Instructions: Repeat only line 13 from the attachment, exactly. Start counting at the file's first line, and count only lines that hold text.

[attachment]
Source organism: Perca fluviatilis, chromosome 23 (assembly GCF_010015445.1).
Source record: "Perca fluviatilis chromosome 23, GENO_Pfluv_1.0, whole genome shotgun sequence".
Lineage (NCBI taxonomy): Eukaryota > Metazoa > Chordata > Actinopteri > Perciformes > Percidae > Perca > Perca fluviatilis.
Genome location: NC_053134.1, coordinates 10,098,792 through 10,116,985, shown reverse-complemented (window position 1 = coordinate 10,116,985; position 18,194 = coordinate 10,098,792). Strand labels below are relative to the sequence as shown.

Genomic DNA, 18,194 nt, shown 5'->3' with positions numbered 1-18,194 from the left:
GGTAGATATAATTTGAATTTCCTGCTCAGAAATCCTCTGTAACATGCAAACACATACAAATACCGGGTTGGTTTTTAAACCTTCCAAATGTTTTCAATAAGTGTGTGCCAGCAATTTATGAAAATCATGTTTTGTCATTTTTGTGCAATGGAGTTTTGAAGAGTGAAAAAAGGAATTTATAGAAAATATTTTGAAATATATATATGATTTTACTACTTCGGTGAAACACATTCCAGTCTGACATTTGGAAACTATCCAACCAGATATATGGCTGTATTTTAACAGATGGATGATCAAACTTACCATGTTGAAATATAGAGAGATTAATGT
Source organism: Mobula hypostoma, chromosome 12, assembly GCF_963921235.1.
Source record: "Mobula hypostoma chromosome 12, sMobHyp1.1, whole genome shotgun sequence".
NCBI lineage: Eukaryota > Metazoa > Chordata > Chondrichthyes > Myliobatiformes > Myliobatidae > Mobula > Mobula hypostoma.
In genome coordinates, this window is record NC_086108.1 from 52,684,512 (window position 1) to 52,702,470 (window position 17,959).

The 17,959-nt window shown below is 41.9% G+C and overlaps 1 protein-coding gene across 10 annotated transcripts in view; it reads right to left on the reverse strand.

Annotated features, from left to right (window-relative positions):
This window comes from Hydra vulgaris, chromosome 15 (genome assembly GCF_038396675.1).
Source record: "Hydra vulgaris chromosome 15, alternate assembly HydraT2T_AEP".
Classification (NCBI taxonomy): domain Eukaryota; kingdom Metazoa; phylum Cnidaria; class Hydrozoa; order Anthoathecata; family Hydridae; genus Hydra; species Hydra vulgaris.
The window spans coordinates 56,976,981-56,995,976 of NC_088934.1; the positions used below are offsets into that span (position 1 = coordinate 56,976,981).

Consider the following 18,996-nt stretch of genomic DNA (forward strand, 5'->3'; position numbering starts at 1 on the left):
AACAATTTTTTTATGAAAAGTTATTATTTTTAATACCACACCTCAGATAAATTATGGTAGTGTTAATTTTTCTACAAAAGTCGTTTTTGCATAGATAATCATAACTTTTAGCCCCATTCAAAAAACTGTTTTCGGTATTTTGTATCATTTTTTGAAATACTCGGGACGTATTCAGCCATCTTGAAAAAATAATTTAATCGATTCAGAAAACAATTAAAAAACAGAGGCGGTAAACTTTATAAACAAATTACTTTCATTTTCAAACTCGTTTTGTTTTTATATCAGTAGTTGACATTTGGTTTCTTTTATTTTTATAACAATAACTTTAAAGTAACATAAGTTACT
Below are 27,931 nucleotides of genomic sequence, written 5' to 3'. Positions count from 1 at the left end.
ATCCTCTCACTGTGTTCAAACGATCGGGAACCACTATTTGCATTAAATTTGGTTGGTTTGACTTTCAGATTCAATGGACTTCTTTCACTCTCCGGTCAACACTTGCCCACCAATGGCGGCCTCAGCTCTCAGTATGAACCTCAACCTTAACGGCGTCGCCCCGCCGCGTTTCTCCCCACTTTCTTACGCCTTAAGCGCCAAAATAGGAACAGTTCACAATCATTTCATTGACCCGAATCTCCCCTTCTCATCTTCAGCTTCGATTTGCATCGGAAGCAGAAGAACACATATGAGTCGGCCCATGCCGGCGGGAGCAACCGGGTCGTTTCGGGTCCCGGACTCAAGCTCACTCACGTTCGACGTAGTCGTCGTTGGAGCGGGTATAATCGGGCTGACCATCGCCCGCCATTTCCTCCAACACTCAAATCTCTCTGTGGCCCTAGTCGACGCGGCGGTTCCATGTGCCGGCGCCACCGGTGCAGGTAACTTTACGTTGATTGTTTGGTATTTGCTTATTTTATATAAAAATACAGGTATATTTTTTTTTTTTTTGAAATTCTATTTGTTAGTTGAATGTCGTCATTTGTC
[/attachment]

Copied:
This window comes from Hydra vulgaris, chromosome 15 (genome assembly GCF_038396675.1).